Pictures circulated by pro-Damascus social media users showed dead bodies in the back of pick-up vans and charred body parts on the ground.

Saturday, May 21, 2016

Turkish parliament lifts immunity of HDP-members

The Turkish Parliament has approved a controversial constitutional amendment to lift the immunity of 139 MPs. Deputies from the Peoples’ Democratic Party (HDP) are now expected to be arrested on terror-related charges and an anticipated wave of social unrest.
Some 376 out of 550 deputies voted in favor of the motion in the second and final vote on May 20, comfortably passing the required 367 majority to have it approved without the need to go to a referendum. The first and second clauses of the amendment were accepted in the second round of voting, with 373 and 374 votes respectively.
Proposed by the 316-seat ruling Justice and Development Party (AKP) and heavily backed by the 40-seat Nationalist Movement Party (MHP), the draft received 357 votes in the first round of vote as the Republican People’s Party (CHP) and the HDP deputies did not vote in favor.
However, it is believed that around 20 lawmakers from the CHP voted in favor of the motion in the second round in order not to cause a referendum that would jeopardize the societal order.

Friday, May 13, 2016

Hezbollah commander Badreddine blown up in Syria

Hezbollah's top military commander Mustafa Badreddine has been killed in a blast at a base near Damascus airport, the Lebanese Shi'ite group said on Friday, one of the biggest blows to its leadership the Iranian-backed organization has ever sustained.
Hezbollah's deputy leader Sheikh Naim Qassem said there were clear indications of who was behind it, and the group would announce the outcome of its investigation within hours. There was no immediate claim of responsibility. At least one Hezbollah figure blamed the group's age-old enemy Israel, which has struck Hezbollah targets in Syria several times in the past. Israel declined to comment. Hezbollah also has many other foes in Syria, where it fights in support of the government of President Bashar al-Assad.
Thousands of Hezbollah fighters and leaders gathered at a mosque in Hezbollah's stronghold in southern Beirut and gave Badreddine a military funeral, waving Hezbollah flags. They chanted Shi'ite religious slogans, as well as "Death to America" and "Death to Israel". Speaking at the funeral, Qassem also vowed that the group would continue on the "path" of Badreddine.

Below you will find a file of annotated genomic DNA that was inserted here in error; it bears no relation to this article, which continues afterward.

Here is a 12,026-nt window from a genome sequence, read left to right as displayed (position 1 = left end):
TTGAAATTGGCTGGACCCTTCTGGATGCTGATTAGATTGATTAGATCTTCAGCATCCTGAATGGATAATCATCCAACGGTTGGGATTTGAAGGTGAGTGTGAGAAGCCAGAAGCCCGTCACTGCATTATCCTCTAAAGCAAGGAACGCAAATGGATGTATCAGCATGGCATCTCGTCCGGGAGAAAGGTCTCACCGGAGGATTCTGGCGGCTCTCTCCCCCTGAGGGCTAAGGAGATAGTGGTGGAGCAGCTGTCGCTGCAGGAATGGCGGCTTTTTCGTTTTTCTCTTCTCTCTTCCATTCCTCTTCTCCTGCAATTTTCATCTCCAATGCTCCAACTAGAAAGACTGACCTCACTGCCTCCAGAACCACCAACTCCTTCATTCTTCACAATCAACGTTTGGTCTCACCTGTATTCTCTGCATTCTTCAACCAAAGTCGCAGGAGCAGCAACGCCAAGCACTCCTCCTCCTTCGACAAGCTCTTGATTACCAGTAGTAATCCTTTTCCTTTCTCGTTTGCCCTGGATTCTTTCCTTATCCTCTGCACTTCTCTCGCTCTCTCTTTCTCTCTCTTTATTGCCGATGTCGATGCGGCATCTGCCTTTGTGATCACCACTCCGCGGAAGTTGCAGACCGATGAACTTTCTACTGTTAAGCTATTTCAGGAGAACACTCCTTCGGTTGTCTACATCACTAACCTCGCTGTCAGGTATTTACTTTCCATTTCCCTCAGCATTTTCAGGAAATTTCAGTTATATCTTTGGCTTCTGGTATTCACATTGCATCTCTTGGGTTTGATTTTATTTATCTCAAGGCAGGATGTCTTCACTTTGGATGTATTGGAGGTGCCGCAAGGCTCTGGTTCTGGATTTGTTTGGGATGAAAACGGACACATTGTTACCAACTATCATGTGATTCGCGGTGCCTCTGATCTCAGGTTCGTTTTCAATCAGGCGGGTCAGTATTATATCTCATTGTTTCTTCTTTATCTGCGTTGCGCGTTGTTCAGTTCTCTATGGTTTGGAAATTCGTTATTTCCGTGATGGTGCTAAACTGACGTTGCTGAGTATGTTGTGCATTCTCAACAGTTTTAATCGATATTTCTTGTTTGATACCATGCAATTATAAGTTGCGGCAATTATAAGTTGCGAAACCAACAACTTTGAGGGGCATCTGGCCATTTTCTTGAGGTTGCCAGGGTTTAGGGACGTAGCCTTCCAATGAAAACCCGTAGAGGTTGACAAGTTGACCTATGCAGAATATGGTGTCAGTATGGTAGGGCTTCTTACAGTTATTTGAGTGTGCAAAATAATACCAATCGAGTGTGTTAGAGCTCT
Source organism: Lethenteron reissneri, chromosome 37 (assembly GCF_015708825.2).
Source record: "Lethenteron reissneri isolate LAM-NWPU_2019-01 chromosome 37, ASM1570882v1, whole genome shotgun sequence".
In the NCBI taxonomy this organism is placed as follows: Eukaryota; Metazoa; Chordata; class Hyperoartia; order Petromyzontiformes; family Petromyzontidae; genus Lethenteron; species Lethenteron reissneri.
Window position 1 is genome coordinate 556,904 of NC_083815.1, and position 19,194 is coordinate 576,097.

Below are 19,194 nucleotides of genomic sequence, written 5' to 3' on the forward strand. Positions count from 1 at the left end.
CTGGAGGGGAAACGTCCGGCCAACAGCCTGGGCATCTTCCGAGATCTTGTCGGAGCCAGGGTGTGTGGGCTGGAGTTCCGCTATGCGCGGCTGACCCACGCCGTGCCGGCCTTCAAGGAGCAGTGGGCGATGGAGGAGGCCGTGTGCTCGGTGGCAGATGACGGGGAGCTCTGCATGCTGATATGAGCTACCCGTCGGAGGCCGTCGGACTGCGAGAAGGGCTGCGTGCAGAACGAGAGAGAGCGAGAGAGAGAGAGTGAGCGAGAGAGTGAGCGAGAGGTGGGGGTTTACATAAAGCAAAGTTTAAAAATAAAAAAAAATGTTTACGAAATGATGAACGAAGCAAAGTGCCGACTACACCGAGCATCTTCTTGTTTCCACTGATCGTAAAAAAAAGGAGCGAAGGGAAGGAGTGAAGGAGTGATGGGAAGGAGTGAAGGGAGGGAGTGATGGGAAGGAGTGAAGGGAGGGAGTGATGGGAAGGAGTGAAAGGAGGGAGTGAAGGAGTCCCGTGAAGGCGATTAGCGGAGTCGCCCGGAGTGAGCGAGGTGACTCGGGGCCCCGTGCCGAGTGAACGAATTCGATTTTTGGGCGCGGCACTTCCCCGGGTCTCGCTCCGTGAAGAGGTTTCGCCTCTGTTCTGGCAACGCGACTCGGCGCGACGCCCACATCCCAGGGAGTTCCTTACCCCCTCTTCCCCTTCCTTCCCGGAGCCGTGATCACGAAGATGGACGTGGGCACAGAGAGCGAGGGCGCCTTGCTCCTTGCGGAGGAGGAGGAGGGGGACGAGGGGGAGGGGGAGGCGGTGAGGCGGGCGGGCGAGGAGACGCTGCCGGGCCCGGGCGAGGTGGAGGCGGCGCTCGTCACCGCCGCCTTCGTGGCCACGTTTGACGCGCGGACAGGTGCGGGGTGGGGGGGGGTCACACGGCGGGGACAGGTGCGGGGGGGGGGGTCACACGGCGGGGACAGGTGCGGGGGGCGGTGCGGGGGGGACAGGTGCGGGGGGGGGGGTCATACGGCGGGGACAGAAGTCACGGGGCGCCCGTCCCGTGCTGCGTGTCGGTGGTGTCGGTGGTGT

In a letter, Iran's Foreign Minister Mohammad Javad Zarif extended condolences "for the martyrdom of this great jihadist.
Badreddine, 55, is believed to have been in charge of Hezbollah's military operations in Syria.
He is the most senior Hezbollah official killed since 2008 when his brother-in-law, long-serving military commander Imad Mughniyeh, was blown up by a bomb planted in his car in Damascus that Hezbollah blamed on Israel.

At least four prominent figures in Hezbollah have been killed since January 2015. A number of high-ranking Iranian officers have also been killed, either fighting Syrian insurgents or in Israeli attacks.

Hezbollah said it was investigating whether the explosion at the base was caused by an air strike, a
missile attack or artillery bombardment. It did not say when he was killed.

Saturday, May 7, 2016

Heavy sentences for two Turkish journalists who reported weapons transport

Erdem Gül (left) and Can Dündar. (Foto Milliyet)
Two prominent Turkish journalists were sentenced to at least five years in jail for revealing state secrets on Friday, just hours after a gunman tried to shoot one of them outside the courthouse in Istanbul. Can Dündar, editor-in-chief of the opposition Cumhuriyet newspaper, who was unscathed in the shooting, was given five years and 10 months. Erdem Gül, the newspaper's Ankara bureau chief, was sentenced to five years. They were acquitted of some other charges, including trying to topple the government.The case, in which President Tayyip Erdogan was named as a complainant, has brought widespread condemnation from global rights groups.